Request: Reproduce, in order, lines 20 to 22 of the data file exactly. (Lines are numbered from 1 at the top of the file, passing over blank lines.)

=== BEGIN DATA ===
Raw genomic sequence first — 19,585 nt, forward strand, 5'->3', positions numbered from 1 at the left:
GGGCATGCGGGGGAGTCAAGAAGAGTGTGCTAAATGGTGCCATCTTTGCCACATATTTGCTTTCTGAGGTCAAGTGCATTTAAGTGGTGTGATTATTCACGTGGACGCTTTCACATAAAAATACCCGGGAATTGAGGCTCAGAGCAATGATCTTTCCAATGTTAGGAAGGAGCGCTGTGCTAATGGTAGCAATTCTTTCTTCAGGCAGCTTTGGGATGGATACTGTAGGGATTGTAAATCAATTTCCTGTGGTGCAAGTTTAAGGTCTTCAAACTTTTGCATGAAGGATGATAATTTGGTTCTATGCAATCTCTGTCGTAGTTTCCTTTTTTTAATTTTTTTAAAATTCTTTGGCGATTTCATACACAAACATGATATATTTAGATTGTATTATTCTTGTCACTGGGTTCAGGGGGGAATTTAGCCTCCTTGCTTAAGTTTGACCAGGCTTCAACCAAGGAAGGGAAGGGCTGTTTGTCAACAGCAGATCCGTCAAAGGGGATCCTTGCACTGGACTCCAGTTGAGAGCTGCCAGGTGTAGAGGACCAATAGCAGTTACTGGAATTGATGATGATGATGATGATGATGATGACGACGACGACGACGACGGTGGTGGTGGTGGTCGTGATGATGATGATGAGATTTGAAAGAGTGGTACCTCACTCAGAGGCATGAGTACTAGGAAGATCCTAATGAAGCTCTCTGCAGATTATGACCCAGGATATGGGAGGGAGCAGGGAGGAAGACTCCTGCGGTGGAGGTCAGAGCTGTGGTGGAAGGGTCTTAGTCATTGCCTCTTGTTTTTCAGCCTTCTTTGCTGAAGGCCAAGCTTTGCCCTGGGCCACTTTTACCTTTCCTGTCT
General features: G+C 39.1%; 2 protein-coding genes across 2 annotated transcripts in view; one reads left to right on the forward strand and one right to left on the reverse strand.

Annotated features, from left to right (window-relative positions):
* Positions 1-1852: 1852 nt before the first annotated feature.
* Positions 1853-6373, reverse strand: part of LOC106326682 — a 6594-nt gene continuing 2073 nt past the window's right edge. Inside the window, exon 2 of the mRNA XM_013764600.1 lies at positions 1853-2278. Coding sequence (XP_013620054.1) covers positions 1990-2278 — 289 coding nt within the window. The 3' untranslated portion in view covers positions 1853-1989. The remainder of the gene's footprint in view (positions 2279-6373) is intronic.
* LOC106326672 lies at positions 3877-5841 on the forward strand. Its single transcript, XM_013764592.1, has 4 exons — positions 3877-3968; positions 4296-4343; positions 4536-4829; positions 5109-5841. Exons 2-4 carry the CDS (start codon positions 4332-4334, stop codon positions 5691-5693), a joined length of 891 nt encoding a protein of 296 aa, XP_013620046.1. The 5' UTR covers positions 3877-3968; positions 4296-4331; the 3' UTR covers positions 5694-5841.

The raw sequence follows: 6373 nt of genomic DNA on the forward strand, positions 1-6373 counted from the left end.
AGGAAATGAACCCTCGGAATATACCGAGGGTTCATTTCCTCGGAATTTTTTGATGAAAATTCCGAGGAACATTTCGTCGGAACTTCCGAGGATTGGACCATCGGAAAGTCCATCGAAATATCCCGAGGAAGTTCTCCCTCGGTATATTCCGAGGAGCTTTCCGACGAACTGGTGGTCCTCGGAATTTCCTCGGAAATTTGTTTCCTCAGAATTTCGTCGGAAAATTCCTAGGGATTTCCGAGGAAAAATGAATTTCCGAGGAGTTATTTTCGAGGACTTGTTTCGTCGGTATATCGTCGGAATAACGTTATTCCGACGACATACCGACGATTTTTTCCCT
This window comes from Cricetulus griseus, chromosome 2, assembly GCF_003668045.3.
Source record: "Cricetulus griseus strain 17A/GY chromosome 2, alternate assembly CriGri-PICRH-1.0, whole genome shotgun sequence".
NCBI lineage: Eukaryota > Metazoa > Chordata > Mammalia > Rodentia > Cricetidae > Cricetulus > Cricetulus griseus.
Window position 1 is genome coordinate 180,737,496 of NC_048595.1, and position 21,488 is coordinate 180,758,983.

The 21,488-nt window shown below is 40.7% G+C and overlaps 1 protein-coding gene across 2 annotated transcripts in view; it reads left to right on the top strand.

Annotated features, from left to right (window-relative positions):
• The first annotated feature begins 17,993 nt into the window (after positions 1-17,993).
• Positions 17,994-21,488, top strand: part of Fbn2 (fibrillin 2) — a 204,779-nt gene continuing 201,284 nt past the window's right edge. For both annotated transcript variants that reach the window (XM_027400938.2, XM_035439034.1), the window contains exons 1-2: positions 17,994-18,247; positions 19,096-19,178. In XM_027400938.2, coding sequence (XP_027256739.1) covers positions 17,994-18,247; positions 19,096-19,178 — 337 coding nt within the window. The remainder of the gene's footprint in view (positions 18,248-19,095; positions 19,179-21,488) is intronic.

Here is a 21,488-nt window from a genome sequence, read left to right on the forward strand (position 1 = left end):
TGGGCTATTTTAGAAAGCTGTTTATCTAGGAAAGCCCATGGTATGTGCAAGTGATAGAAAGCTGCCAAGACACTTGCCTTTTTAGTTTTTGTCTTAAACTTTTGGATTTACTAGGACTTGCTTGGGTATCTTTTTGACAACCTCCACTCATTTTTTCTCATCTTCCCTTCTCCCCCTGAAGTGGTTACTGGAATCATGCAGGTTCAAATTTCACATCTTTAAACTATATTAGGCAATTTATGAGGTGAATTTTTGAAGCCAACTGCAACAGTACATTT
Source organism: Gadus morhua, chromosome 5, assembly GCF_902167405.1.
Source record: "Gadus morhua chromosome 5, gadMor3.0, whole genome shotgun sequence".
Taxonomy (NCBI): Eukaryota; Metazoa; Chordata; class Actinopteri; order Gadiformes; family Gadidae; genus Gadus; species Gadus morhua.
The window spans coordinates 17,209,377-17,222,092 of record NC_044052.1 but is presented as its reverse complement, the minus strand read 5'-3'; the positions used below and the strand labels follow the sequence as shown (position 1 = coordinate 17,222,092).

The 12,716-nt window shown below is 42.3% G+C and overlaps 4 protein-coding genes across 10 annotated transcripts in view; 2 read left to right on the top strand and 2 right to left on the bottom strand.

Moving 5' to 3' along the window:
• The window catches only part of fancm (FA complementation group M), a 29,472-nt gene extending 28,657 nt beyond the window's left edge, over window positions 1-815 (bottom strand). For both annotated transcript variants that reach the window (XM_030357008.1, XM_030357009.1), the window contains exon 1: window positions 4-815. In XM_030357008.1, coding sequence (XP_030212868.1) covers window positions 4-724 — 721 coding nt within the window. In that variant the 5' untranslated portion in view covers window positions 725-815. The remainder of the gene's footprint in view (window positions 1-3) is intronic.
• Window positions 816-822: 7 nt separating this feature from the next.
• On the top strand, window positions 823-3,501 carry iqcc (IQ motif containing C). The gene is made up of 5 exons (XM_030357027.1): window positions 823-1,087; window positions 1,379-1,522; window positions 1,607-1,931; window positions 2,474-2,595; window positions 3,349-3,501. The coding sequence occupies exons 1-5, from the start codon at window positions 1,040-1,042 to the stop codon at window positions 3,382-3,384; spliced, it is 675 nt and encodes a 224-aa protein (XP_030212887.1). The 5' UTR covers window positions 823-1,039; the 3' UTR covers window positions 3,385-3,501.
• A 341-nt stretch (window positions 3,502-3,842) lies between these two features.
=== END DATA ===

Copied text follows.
Source organism: Gadus morhua, chromosome 5, assembly GCF_902167405.1.
Source record: "Gadus morhua chromosome 5, gadMor3.0, whole genome shotgun sequence".
Taxonomy (NCBI): Eukaryota; Metazoa; Chordata; class Actinopteri; order Gadiformes; family Gadidae; genus Gadus; species Gadus morhua.